In a conversation on India’s most famous recent victories, an India cricket fan will invariably allude to Kolkata 2001, Leeds 2002, Adelaide 2003, Multan 2004, Sabina Park 2006, Johannesburg 2006, Perth 2008, and Mohali 2008.
After yesterdays’ sensational, come-from-behind-victory at Chennai the India cricket fan would be compelled to add Chennai 2008 to this growing and impressive list of victories. India’s victory at Chennai ranks right up there with the victories in the above list.
Some victories just fade into history quietly. Some linger for much longer and some — like the list presented above — stay in the memory for specific reasons. For example, regardless of the team they support, few cricket fans will ever forget Leeds 1981, a match that was turned on its head by one man who refused to let the Australians run over him. Similarly, each of the above India victories will have special significance because of an individual brilliance performance or a special team performance.
Chennai 2008 may never acquire the status of a Leeds 1981 or a Kolkata 2001. But in the annals of Indian cricket history, it will rank right up there as one of India’s best ever.
First though, mention must be made of England’s courage and commitment to the game. There will be a few cynics that say that the IPL careers of Kevin Pietersen and Andrew Flintoff — and perhaps a few other English players — rested on Englands’ decision to return to India to play a Test match after the 26/11 terrorist attacks in Mumbai. But I am not sure Kevin Pitersen, Andrew Flintoff, Paul Collingwood and their mates would be ready to risk their lives in the search of a few IPL dollars.
I do applaud Englands’ decision to not bow down to the terrorists. it was a brave decision. It was a show of solidarity to the people of India and the people whose lives were affected by the cowardly actions of the terrorists. And if Englands’ decision thaws ECB-BCCI relations, gets England a few BCCI-Brownie points and also a few IPL contracts, I certainly will not begrudge them their place in the sun. Courage has to be rewarded. This was certainly a strong and compelling statement from Pietersen and his men off the field.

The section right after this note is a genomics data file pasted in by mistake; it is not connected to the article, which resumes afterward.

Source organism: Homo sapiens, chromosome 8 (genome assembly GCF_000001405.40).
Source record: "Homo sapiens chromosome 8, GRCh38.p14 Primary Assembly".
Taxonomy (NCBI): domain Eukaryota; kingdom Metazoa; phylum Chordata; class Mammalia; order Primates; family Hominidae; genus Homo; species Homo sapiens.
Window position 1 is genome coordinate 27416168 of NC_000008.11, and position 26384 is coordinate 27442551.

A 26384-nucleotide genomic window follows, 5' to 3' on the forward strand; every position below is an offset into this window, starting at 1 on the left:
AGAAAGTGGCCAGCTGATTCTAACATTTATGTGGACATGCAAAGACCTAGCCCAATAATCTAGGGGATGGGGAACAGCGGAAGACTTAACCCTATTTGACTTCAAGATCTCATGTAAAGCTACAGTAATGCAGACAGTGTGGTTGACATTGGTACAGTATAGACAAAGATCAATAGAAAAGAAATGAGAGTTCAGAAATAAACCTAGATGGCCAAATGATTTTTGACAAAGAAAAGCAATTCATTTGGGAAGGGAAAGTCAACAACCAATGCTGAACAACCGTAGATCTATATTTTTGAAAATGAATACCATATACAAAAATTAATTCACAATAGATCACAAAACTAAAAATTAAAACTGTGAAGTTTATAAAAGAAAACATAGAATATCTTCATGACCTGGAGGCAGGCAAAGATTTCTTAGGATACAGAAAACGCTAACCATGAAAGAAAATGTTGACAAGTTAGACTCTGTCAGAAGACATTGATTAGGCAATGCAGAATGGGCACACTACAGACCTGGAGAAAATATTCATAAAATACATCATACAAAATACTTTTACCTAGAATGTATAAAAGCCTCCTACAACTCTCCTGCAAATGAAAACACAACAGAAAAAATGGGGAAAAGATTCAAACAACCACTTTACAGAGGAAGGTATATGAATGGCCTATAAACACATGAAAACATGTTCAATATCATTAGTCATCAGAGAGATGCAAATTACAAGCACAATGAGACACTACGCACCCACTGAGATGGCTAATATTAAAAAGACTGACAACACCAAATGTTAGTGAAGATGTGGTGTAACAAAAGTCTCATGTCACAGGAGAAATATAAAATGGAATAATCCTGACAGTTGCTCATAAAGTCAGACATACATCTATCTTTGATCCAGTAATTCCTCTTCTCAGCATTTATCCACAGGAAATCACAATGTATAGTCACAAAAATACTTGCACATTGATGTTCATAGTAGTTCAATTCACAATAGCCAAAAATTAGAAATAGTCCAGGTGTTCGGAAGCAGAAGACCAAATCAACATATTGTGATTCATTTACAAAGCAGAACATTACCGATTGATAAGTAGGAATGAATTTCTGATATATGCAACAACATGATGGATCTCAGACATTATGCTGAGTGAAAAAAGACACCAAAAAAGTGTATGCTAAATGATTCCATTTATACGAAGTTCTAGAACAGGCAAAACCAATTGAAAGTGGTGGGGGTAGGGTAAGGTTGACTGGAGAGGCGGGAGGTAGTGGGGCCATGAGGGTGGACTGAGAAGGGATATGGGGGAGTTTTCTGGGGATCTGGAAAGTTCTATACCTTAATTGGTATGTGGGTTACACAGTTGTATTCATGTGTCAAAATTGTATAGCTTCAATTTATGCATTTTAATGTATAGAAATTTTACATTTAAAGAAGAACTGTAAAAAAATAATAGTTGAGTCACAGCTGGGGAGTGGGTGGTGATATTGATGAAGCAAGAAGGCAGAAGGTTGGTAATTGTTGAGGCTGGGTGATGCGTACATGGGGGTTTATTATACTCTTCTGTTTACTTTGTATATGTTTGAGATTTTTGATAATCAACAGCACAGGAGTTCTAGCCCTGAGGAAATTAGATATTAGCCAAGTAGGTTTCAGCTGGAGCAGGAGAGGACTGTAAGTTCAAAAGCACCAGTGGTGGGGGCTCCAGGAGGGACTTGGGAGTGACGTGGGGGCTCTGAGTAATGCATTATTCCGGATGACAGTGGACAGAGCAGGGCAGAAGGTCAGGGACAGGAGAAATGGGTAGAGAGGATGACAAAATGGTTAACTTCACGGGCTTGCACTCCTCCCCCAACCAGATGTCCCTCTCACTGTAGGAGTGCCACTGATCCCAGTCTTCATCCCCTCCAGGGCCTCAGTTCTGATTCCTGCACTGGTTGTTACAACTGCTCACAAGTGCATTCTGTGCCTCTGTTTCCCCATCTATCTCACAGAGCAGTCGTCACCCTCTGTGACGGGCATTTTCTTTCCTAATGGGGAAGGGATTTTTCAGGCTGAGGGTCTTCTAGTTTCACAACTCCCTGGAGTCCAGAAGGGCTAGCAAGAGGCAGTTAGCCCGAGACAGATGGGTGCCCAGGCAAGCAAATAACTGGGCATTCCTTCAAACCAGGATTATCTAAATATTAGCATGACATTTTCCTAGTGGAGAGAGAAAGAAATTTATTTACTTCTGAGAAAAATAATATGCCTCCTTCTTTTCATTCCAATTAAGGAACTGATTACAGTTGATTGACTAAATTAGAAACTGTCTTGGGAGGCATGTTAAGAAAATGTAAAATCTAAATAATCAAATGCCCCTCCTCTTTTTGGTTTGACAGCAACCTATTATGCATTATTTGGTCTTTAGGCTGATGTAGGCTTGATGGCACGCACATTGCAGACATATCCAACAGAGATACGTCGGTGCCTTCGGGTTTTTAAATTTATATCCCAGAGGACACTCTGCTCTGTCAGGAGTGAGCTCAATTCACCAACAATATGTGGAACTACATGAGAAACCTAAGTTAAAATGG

On the field, England played good cricket for three and a half days.
Just as Australia had blown their series against India at Nagpur in the 3rd session of the penultimate day, in this Test, England blew their chances through slow batting that defied belief.
There are a few reasons make this a special win.
India won after being behind in this Test from the moment she lost the toss. Many visiting teams talk about the toss being all important in India. The hosts showed that the effect of the toss can indeed be nullified if a team believes in itself and its abilities.
The total that India chased was the 4th largest 2nd Innings total that any team has made to win a Test match — that India has won two of the top four largest second innings winning totals says something about the tenacity that is developing in this new team.
But more importantly to me, this win was made on the back of backs-to-the-wall grit from players like M. S. Dhoni (1st innings) and Sachin Tendulkar and Yuvraj Singh (in the 2nd innings). Furthermore, unlike Mohali 2008, where almost everyone in the team contributed to the victory, this was a Test which was won mainly on the back of performances from a few — Dhoni in the 1st dig, Sehwag, Tendulkar and Yuvraj Singh in the 2nd Innings. Amongst the bowlers, only Zaheer Khan bowled with some fire although Ishant Sharma bowled well too. So, from that point of view this was indeed a strong victory.
India march to Mohali for the 2nd Test with Dhoni having won 4 from 4 Test matches that he has captained; not a bad start for him as India captain! The only change I expect in Team India is Laxman coming in at #3 for Rahul Dravid, who must have felt the guillotine drop an inch or two after the Chennai Test match. Harbhajan Singh’s bowling was a disappointment in Chennai. The team will be looking for a spirited performance from the Indian off-spinner.